‘US shouldn’t have stopped human space missions’ | mumbai | Hindustan Times
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‘US shouldn’t have stopped human space missions’

mumbai Updated: Apr 24, 2012 01:54 IST
HT Correspondent
HT Correspondent
Hindustan Times
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Former NASA astronaut Marsha Ivins, who has been on five space missions and spent 55 days in space, cannot come to terms with the fact that the US government has no longer has plans for human missions to space.

"It kills me. I have devoted my life to this," said Ivins, 61, who wanted to be an astronaut when she was 10 years old, on Monday while speaking at the Nehru Planetarium, Worli.

As China prepares for its first man mission to space next year and India in 2015, Ivins hopes the next US government will restart their man missions. " ‘It sucks’ is my official response. Decisions like these are not technical, but political,” said Ivins. “(President) Nixon cancelled the moon missions because it was planned by (president) Kennedy. And (president) Obama stopped human space missions because they were started by the Bush administration. I hope the next government set things right.”

Visiting India for the first time, Ivins addressed students and adults at the Nehru Planetarium, Worli, on aspects of human space missions from take-off point to living in a shuttle and a view of the earth without boundaries. Having visited about 20 countries, Ivins will tour six Indian cities to spread awareness about space and various missions. After joining NASA in 1974 as an engineer, Ivins was selected as a mission specialist in 1984. She has logged in more than 1,300 hours in space on five different shuttle missions over the years.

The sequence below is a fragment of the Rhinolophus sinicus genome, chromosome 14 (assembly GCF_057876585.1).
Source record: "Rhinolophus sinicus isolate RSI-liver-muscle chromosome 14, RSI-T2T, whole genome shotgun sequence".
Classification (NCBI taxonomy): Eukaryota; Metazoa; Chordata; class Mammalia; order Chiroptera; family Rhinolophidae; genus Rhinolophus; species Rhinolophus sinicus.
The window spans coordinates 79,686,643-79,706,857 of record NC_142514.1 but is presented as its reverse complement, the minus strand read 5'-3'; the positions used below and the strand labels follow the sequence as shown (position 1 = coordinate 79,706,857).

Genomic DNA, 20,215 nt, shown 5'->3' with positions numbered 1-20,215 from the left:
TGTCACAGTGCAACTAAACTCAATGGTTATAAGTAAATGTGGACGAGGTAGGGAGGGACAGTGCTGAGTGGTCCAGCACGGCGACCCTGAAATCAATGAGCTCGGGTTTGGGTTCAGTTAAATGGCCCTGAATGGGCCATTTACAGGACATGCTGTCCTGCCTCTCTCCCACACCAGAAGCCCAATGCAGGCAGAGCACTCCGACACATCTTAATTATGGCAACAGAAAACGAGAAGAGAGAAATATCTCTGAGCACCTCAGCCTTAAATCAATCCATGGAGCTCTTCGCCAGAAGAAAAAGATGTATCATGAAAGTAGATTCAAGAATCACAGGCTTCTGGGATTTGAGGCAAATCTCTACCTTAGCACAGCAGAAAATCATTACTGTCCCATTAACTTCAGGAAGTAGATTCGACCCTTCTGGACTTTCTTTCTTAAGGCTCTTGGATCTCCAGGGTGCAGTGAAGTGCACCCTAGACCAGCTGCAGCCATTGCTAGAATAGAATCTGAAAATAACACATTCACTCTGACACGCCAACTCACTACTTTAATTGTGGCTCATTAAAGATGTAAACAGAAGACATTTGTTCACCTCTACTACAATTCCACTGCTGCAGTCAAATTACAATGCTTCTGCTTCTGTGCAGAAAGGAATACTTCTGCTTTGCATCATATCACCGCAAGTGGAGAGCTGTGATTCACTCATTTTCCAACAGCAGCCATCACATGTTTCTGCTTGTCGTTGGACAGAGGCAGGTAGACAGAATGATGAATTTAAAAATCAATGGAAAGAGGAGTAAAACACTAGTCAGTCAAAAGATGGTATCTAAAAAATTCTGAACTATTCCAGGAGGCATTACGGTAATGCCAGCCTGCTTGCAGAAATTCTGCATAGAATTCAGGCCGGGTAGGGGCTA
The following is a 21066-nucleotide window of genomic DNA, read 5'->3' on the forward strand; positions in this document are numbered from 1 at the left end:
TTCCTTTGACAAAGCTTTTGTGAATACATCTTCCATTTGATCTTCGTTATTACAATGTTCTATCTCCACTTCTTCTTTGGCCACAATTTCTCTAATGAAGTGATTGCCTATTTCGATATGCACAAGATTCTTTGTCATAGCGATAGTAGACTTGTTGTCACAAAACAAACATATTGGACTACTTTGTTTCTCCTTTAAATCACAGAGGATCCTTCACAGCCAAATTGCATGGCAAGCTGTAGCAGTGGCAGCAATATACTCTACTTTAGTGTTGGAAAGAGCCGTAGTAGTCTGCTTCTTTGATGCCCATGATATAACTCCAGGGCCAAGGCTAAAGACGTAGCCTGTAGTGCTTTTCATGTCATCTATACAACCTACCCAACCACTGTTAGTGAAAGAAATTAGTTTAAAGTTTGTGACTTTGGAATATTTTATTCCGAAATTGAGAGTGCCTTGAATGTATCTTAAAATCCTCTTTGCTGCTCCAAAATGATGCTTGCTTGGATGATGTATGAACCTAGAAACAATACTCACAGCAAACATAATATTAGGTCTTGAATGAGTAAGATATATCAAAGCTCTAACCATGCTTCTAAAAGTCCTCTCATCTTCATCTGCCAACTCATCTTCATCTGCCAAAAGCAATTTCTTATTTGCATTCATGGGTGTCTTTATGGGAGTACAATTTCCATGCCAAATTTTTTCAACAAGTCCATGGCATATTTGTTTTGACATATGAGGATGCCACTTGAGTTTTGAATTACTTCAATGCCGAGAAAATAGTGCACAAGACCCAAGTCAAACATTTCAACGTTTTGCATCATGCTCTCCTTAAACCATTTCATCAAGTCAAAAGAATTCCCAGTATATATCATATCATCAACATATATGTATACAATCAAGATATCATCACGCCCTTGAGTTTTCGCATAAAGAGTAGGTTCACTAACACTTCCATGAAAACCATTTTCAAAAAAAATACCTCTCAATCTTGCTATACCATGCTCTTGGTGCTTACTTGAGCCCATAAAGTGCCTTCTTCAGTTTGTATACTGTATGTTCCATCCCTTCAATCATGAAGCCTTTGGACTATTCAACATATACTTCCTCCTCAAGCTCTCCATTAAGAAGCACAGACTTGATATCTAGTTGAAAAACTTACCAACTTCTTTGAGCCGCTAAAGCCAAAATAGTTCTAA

With Virgin Galactic launching sub-orbital flights this year of which 500 flights have been sold already, Ivins was skeptical about space tourism. “These flights are expensive and may not follow the safety standards of government missions,” she said.

Refraining from commenting on India’s space mission, Ivins spoke about how countries must collaborate on space missions. “At present, each country is exploring space separately.”